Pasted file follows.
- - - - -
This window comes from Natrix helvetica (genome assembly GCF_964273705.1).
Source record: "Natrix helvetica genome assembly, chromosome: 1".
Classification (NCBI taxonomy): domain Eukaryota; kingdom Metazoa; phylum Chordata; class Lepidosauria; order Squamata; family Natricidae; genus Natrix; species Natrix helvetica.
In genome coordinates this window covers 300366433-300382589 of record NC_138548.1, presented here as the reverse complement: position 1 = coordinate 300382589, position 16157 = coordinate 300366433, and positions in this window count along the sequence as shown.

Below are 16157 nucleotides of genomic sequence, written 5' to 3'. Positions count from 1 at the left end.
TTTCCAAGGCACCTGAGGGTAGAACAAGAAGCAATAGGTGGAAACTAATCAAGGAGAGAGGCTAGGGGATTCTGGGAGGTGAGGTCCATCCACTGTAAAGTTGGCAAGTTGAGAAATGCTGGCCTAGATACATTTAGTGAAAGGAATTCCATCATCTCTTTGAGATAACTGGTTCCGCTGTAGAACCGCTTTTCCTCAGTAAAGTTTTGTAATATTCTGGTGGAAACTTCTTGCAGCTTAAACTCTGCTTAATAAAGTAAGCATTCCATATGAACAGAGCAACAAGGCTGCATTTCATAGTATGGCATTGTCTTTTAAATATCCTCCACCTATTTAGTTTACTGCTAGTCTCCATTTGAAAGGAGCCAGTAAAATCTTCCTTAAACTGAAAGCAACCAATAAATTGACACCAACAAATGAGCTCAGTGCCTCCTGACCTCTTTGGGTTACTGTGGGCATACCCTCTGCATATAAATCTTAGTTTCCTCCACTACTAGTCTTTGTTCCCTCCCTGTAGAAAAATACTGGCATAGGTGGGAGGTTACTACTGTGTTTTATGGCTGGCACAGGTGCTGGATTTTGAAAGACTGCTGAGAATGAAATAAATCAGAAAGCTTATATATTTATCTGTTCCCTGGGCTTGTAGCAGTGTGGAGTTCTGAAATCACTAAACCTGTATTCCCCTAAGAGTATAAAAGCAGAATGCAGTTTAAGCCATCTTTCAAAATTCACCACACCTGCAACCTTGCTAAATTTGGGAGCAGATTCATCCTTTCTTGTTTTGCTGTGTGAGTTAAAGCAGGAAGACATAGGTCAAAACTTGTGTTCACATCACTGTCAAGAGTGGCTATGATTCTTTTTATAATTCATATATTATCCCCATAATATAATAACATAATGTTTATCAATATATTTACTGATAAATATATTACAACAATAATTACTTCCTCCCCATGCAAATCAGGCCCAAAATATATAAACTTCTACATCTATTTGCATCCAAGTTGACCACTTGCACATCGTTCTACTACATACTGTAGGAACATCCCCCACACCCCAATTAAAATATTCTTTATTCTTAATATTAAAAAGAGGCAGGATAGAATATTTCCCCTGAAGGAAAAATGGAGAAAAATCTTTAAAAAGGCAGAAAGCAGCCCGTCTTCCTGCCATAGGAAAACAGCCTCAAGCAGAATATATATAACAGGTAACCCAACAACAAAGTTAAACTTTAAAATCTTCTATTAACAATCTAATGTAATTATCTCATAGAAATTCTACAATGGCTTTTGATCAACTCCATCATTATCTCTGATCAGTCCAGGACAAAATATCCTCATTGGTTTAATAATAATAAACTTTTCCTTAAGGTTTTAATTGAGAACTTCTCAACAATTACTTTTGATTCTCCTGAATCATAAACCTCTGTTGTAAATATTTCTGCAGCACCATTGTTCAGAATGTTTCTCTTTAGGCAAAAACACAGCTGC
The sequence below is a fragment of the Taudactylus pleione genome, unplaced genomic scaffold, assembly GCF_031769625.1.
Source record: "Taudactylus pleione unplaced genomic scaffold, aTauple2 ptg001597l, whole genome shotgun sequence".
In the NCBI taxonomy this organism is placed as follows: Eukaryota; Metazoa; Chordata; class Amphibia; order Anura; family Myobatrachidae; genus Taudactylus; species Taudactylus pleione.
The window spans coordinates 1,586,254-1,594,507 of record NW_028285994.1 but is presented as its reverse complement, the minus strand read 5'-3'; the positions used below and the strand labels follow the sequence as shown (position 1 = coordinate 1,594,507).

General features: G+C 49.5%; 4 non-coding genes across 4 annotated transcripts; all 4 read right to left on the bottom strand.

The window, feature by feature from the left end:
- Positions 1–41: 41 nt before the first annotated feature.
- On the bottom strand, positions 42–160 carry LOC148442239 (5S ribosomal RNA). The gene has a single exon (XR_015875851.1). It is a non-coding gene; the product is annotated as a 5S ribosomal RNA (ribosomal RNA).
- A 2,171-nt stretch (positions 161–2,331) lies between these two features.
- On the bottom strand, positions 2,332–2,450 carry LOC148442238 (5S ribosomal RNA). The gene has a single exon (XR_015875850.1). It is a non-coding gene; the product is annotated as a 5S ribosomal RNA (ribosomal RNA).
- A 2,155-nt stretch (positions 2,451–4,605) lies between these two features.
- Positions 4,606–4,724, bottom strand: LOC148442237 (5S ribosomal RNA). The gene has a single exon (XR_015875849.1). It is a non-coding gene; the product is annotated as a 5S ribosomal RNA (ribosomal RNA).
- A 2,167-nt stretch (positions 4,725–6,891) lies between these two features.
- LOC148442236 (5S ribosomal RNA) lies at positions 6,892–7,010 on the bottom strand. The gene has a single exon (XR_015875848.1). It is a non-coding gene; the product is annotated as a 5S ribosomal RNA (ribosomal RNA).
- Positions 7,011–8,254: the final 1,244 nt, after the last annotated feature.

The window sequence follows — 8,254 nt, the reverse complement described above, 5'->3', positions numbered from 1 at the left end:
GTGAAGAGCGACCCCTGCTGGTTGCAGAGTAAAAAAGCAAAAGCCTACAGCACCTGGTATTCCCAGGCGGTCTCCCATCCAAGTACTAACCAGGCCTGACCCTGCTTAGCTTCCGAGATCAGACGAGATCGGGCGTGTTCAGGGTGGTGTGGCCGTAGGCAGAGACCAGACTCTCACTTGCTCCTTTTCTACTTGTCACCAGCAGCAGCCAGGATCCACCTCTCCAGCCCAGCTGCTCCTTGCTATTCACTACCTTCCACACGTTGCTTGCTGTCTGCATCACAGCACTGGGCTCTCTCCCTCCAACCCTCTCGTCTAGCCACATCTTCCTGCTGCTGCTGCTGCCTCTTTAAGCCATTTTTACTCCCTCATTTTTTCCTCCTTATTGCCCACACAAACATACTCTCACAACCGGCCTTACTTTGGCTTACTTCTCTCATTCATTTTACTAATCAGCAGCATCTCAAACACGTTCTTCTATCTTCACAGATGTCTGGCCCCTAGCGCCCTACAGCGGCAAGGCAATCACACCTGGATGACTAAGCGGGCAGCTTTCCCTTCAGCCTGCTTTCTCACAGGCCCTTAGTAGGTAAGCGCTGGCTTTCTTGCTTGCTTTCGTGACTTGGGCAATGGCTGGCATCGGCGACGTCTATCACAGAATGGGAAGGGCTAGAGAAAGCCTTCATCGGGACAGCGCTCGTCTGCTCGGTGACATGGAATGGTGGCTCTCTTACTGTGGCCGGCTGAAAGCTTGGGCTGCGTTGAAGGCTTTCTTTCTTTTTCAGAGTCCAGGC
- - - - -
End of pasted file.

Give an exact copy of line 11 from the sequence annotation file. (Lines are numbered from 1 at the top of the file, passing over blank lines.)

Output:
General features: G+C 49.5%; 4 non-coding genes across 4 annotated transcripts; all 4 read right to left on the bottom strand.